On April 14, 2016, the European Parliament adopted the General Data Protection Regulation, and GDPR will go into full effect in approximately six months. According to numerous recent studies, a majority of firms are not ready to meet compliance.
The stated goal of the GDPR is to harmonize data privacy and security laws across Europe, protect and empower the privacy of all EU citizens, and ensure that organizations across the EU approach data privacy and security in the same manner. The GDPR applies to and imposes compliance obligations upon all companies that control or process the personal data of EU citizens.
“Data controller” is defined broadly, including any individual or entity that gathers personal data for processing. The definition of “data processor” is similarly broad, encompassing any individual or body that processes personal data on behalf of the controller. It is important to note that the GDPR applies to data controllers and processors outside the EU that offer goods or services or even monitor EU citizens.
All companies that operate in the EU are likely to process at least some personal data as data controllers, if only as it relates to their employees. Certainly, organizations that gather consumer data should be focusing on compliance, while all companies should, at the least, review their data processing activities, identify all activities for which they are a data controller, implement policies and technical safeguards in accordance with GDPR guidelines, audit their current third-party data storage contracts, and set up a practical incident response plan in the event of a data breach.
Data processors, including cloud service providers and other information technology vendors that process personal data, also must review their legal obligations under the GDPR, as they have independent compliance responsibility for the first time. These obligations include maintaining written documentation of processing activities carried out on behalf of a data controller, designating a data protection officer, and notifying the data controller upon discovering a data breach without undue delay.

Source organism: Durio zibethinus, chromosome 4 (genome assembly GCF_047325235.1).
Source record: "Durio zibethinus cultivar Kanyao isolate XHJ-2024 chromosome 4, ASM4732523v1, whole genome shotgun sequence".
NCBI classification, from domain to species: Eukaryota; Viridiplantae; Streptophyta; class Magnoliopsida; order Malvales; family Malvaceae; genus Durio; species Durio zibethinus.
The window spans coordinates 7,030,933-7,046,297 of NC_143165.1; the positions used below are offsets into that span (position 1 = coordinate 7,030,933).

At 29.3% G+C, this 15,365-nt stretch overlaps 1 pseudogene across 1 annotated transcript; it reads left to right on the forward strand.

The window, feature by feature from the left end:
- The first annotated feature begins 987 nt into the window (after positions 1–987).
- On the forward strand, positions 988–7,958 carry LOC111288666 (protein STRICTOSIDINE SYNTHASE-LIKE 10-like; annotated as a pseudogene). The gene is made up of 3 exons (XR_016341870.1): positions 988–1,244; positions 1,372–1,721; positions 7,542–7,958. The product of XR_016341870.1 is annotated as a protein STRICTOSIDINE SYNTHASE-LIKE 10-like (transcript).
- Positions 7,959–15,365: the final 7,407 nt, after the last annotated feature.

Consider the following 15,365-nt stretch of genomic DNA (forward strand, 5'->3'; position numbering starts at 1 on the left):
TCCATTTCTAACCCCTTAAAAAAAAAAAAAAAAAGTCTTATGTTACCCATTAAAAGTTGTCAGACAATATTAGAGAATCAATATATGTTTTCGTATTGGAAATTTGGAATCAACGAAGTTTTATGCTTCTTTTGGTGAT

So how are companies digesting the GDPR and reviewing their internal data policies? According to a survey of 200 European-based companies by cloud security provider Alert Logic published last month, while 77 percent of the surveyed companies are familiar with the GDPR, only 5 percent believe they are compliant with all applicable requirements. Moreover, only 27 percent reported that they were confident they will be ready when the GDPR becomes enforceable in May 2018.
The lack of confidence likely stems from the sheer scope of the GDPR. With 99 articles and 173 recitals, it is a massive document that, despite its goal of reducing administrative burdens for companies dealing with multiple data protection authorities within the EU, places high accountability burdens and new, regulations on data controllers and processors.
Many companies do not even know where to start, but companies should focus on identifying the key areas of change between the GDPR and the aged 1995 EU Data Protection Directive that it replaces. These include:
Expanded Jurisdiction and Scope